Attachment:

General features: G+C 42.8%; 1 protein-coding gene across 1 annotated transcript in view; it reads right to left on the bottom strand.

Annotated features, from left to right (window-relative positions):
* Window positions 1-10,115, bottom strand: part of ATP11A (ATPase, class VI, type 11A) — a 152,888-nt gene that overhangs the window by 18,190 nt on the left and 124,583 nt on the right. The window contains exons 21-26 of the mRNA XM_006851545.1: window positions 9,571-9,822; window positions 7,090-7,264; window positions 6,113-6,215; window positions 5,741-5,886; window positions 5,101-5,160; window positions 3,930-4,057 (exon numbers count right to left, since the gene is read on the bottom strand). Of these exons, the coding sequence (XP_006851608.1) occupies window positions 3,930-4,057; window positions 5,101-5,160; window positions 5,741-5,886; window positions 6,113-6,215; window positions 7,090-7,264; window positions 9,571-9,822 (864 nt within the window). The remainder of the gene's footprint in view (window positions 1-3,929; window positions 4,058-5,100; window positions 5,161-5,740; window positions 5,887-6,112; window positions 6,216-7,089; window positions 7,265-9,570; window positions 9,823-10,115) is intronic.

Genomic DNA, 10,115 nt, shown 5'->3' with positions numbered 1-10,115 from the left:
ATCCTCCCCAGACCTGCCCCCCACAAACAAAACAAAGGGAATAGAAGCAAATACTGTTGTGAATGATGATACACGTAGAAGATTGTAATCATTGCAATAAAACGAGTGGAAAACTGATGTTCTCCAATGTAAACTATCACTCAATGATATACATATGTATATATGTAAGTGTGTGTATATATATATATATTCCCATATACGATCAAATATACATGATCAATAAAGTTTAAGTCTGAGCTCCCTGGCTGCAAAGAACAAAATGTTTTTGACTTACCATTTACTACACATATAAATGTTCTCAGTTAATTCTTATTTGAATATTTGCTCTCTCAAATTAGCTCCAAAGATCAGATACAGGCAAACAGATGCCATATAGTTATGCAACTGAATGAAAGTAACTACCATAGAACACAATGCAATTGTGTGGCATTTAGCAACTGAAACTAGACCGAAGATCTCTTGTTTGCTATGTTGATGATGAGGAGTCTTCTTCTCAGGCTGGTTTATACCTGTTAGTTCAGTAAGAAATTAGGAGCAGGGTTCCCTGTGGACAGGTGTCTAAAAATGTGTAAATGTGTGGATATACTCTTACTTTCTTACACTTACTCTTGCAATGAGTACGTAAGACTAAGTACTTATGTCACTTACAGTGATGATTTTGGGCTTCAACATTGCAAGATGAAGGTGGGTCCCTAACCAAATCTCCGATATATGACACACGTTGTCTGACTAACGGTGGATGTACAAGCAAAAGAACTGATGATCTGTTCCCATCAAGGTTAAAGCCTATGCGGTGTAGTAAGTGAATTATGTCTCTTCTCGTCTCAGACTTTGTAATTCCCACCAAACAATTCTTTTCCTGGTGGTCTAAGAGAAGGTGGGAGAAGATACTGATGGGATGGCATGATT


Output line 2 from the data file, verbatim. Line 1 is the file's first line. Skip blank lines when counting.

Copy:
Annotated features, from left to right (window-relative positions):